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Tonya Barnard, BSN, RN, CEN, CFRN, CCRN, CTRN, CPEN, TCRUN, EMT-B, had a dream. After she graduated from nursing school, she knew that she wanted to work in the emergency room. “I liked the fast pace and high-acuity patients,” she says. But she wanted to help people while having even more of an adrenaline rush.
Barnard would often see medical helicopters and think about how amazing it would be to work in one, but at the time, she didn’t realize that the job of “flight nurse” existed. After she attended a Landing Zone class for Pafford Air One, she learned that each medical helicopter included a nurse and paramedic team.
After having worked for two years in the emergency department, Barnard began studying for her CEN. Also while in the ED, she began obtaining a plethora of other certifications. But it wasn’t until she had attended a boot camp for Pafford Air One in Ruston, Louisiana that her other dream came true: she was offered a position as a flight nurse and began working for them in February of 2016.
“I get to see sights not many people get to see while providing top care to patients in their time of need,” says Barnard.
According to Barnard, “Flight nurses fly alongside a flight paramedic or respiratory therapist to provide emergent and/or critical care to patients while getting them to definitive care. There are different types of air medical teams that do search and rescue, 911 response and transfers, or specialty transfers. The company I work for does 911/transfers with a flight nurse/flight paramedic team,” she says. “Combining nurses with paramedics brings knowledge from hospitals and scenes to whatever patient we encounter. Combined with your partner, you are responsible for providing quality critical care assessments and interventions to patients of all ages and types while also being active in promoting aviation safety and always going home at the end of the shift.”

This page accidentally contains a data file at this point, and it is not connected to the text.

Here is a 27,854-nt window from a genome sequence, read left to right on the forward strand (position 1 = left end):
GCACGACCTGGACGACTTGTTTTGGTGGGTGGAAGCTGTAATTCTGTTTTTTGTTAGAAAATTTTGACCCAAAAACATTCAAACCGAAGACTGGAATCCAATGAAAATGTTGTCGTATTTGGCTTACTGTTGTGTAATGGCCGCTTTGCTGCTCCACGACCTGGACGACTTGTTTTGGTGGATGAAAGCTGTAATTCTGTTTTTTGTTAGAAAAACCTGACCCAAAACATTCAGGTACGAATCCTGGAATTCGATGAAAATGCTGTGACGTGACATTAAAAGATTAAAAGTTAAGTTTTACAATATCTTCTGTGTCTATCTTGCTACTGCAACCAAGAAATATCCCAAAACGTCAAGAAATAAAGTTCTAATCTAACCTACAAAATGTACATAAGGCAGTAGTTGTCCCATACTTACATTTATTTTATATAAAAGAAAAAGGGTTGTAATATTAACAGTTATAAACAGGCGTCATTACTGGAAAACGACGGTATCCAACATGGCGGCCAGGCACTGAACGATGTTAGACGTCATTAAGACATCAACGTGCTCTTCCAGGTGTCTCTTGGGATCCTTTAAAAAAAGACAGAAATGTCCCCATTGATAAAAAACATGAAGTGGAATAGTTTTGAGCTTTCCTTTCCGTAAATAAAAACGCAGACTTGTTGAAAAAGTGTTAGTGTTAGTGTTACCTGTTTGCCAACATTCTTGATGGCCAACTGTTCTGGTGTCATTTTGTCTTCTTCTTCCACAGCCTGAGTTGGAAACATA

While she loves her job, Barnard admits that there are difficult times as well. “One of my biggest challenges as a flight nurse was returning to work after dealing with the tragic loss of three of my colleagues in a HEMS crash from multiple waterfowl- Pafford Air One Bravo. In this type of field, your colleagues become your work family, and we function as such. So when you have this type of tragedy, you band together as a family and support each other through it. However, it will always be in the back of our mind how dangerous this job I,” Barnard explains.
But there are many, many rewards that outweigh the fear. “The greatest rewards of flight nursing are getting to see people recover to a high quality of life after a potentially life-altering event due to the interventions I was able to provide early in their care,” says Barnard. While not all patients are able to survive their injury or illness, I know the care I provide will give them the best chance.”
Barnard has proven to be exceptional at her job and received the BCEN Distinguished CFRN Award. “It’s an amazing honor, as there are many deserving CFRNs,” says Barnard. She is humbled that her base manager/mentor thinks so highly of her that he nominated her for the award.
As a flight nurse, Barnard says that she has learned that the medical field is constantly in flux. But no matter what, she wouldn’t trade her job for the world. She knows how important it is. “You and your partner are often the only thing that stands between a patient living or dying. It is your responsibility to provide these patients with the best care possible,” says Barnard. “Having specialty certifications gives me, my partner, and my employer confidence that we will make the best possible decisions for the patients.”
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